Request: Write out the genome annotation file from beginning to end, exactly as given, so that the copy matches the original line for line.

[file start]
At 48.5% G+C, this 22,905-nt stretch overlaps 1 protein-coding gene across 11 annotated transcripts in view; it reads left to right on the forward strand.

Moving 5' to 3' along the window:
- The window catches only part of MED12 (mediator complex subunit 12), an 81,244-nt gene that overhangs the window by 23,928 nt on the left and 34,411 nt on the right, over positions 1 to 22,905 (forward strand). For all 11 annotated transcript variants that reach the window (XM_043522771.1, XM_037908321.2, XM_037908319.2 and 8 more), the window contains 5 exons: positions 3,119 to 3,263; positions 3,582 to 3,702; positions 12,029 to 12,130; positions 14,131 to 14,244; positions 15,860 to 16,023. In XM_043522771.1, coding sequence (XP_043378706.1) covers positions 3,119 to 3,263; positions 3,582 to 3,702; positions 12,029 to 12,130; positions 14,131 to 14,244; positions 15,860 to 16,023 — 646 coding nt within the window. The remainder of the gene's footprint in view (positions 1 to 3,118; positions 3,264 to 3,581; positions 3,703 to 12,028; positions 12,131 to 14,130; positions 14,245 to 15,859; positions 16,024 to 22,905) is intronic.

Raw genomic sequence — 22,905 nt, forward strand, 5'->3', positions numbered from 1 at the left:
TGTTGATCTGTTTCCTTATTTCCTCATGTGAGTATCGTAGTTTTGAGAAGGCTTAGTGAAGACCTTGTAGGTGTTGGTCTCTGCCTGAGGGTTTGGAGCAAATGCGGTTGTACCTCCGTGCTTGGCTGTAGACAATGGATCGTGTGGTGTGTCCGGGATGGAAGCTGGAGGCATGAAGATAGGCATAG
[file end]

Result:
At 48.5% G+C, this 22,905-nt stretch overlaps 1 protein-coding gene across 11 annotated transcripts in view; it reads left to right on the forward strand.

Moving 5' to 3' along the window:
- The window catches only part of MED12 (mediator complex subunit 12), an 81,244-nt gene that overhangs the window by 23,928 nt on the left and 34,411 nt on the right, over positions 1 to 22,905 (forward strand). For all 11 annotated transcript variants that reach the window (XM_043522771.1, XM_037908321.2, XM_037908319.2 and 8 more), the window contains 5 exons: positions 3,119 to 3,263; positions 3,582 to 3,702; positions 12,029 to 12,130; positions 14,131 to 14,244; positions 15,860 to 16,023. In XM_043522771.1, coding sequence (XP_043378706.1) covers positions 3,119 to 3,263; positions 3,582 to 3,702; positions 12,029 to 12,130; positions 14,131 to 14,244; positions 15,860 to 16,023 — 646 coding nt within the window. The remainder of the gene's footprint in view (positions 1 to 3,118; positions 3,264 to 3,581; positions 3,703 to 12,028; positions 12,131 to 14,130; positions 14,245 to 15,859; positions 16,024 to 22,905) is intronic.

Raw genomic sequence — 22,905 nt, forward strand, 5'->3', positions numbered from 1 at the left:
TGTTGATCTGTTTCCTTATTTCCTCATGTGAGTATCGTAGTTTTGAGAAGGCTTAGTGAAGACCTTGTAGGTGTTGGTCTCTGCCTGAGGGTTTGGAGCAAATGCGGTTGTACCTCCGTGCTTGGCTGTAGACAATGGATCGTGTGGTGTGTCCGGGATGGAAGCTGGAGGCATGAAGATAGGCATAG